DEALLOCATE index_cursor_rebuild

            DECLARE @ErrorNumber VARCHAR(50),@ErrorProcedure VARCHAR(50), @ErrorLine VARCHAR(100), @ErrorMessage VARCHAR(400),
                @ErrorSeverity VARCHAR(100), @ErrorState VARCHAR(100)
            SELECT @ErrorNumber = ERROR_NUMBER();
            SELECT @ErrorProcedure = ERROR_PROCEDURE()
            SELECT @ErrorLine = ERROR_LINE()
            SELECT @ErrorMessage = ERROR_MESSAGE()
            SELECT @ErrorSeverity = ERROR_SEVERITY()
            SELECT @ErrorState = ERROR_STATE()

            PRINT 'ROLLING BACK TRANSACTION'
            PRINT 'ErrorProcedure - '+@ErrorProcedure
            PRINT 'ErrorNumber - '+@ErrorNumber
            PRINT 'ErrorLine - '+@ErrorLine
            PRINT 'ErrorMessage - '+@ErrorMessage
            PRINT 'ErrorSeverity - '+@ErrorSeverity
            PRINT 'ErrorState - '+@ErrorState

            ROLLBACK TRANSACTION
        END

    END CATCH

    IF @@TRANCOUNT > 0
    BEGIN
        --CLOSE THE CURSOR.
        CLOSE index_cursor_rebuild
        DEALLOCATE index_cursor_rebuild

        PRINT CAST(@Counter AS VARCHAR) +' Indexes Found'
        PRINT 'All above listed NONCLUSTERED INDEXES are rebuilded'
        COMMIT TRANSACTION
    END
END

How to avoid cursor in SQL Server stored procedures to loop over records?

How to avoid cursor in SQL Server stored procedures to loop over records?

Yes, I agree, not to use cursor in MSSQL stored procedures. It is bad practice to use cursor in SQL server as cursor takes up memory and create extending locks. As you loop records through cursor, you are adding result rows into memory and locking them and as you go through rows, you might making changes to other tables and still keeping all of the memory and locks of the cursor open. Cursor can cause serious performance issue and it affects other users working on same server. Below alternate method, you can use to avoid cursor.

USE TEMP TABLE WITH IDENTITY COLUMN

CREATE PROCEDURE [dbo].[cursorAlternate]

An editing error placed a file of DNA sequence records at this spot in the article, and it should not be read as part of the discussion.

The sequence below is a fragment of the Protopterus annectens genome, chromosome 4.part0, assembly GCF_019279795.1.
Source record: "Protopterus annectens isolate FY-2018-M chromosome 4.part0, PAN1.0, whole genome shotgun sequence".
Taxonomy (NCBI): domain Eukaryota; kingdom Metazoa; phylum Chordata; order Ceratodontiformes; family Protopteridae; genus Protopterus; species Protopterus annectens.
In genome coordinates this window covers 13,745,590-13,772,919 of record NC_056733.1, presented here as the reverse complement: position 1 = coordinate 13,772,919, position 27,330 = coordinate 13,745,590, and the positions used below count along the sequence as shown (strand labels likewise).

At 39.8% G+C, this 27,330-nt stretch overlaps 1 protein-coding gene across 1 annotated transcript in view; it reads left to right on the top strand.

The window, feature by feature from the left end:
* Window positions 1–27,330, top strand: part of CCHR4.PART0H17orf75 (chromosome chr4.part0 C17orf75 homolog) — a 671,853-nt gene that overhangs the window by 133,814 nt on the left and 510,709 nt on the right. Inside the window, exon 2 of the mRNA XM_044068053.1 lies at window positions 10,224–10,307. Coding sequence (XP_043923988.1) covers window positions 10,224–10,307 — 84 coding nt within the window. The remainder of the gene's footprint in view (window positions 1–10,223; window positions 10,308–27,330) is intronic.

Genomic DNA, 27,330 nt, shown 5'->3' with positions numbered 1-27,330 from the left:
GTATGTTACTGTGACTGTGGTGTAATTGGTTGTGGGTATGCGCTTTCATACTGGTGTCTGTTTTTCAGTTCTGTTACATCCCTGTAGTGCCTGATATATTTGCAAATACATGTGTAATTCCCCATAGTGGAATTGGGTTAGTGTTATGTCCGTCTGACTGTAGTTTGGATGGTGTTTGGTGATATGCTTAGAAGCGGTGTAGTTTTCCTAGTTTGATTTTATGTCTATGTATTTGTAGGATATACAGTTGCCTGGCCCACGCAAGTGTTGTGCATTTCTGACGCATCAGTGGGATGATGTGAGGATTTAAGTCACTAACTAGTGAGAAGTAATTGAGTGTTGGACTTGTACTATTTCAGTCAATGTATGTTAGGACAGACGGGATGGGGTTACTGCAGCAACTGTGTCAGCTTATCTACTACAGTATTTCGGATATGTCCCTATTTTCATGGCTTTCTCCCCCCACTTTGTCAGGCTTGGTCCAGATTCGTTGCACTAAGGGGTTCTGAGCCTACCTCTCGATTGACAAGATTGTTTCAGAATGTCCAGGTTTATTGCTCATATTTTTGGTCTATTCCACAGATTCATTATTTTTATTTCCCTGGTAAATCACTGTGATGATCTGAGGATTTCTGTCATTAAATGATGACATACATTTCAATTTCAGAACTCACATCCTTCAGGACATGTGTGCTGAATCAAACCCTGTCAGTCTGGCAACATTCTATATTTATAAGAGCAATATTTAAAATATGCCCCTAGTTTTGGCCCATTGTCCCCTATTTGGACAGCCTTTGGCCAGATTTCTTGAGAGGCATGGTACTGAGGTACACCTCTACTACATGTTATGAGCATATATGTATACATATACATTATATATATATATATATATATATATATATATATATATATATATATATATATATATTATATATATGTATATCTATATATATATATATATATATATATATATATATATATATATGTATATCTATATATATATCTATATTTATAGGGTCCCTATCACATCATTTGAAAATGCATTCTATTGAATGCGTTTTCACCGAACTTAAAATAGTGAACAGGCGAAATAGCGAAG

AS
BEGIN
         SET NOCOUNT ON;

         --declare variables here
         DECLARE
                 @i INT, -- iterator
                 @rowCount INT, –row counter
                 @customerName VARCHAR(50) –looping value

         --create temp table to store result set to loop through
         CREATE TABLE #loopTable (ID INT IDENTITY(1,1), CUSTOMER_NAME VARCHAR(50))

         --insert result set to tamp table instead of cursor
         INSERT INTO #loopTable (CUSTOMER_NAME)
         SELECT customer_name
         FROM CUSTOMER

         --count number of rows
         SET @rowCount = @@ROWCOUNT --SCOPE_IDENTITY() would also work

         /* Its better to add index in at one time after insert. It is always faster than to update the index as you write into the temp table. */
         CREATE CLUSTERED INDEX idx_tmp on #loopTable (ID) WITH FILLFACTOR = 100

         --LOOP UNTIL RECORDS ARE AVAILABLE.
         WHILE @i<=@rowCount
         BEGIN
                 SELECT @customerName = CUSTOMER_NAME
                 FROM #loopTable
                 WHERE ID = @id

                 -- Begin Transactions
                 -- Enter all your operations/Transactions here
                 PRINT @customerName
                 -- Commit Transactions

                 SET @i = @i + 1 – incremental

         END

         DROP TABLE#loopTable

END

Jaymin Soni

I recommend using explicit transactions if you are performing INSERT/UPDATE/DELETE.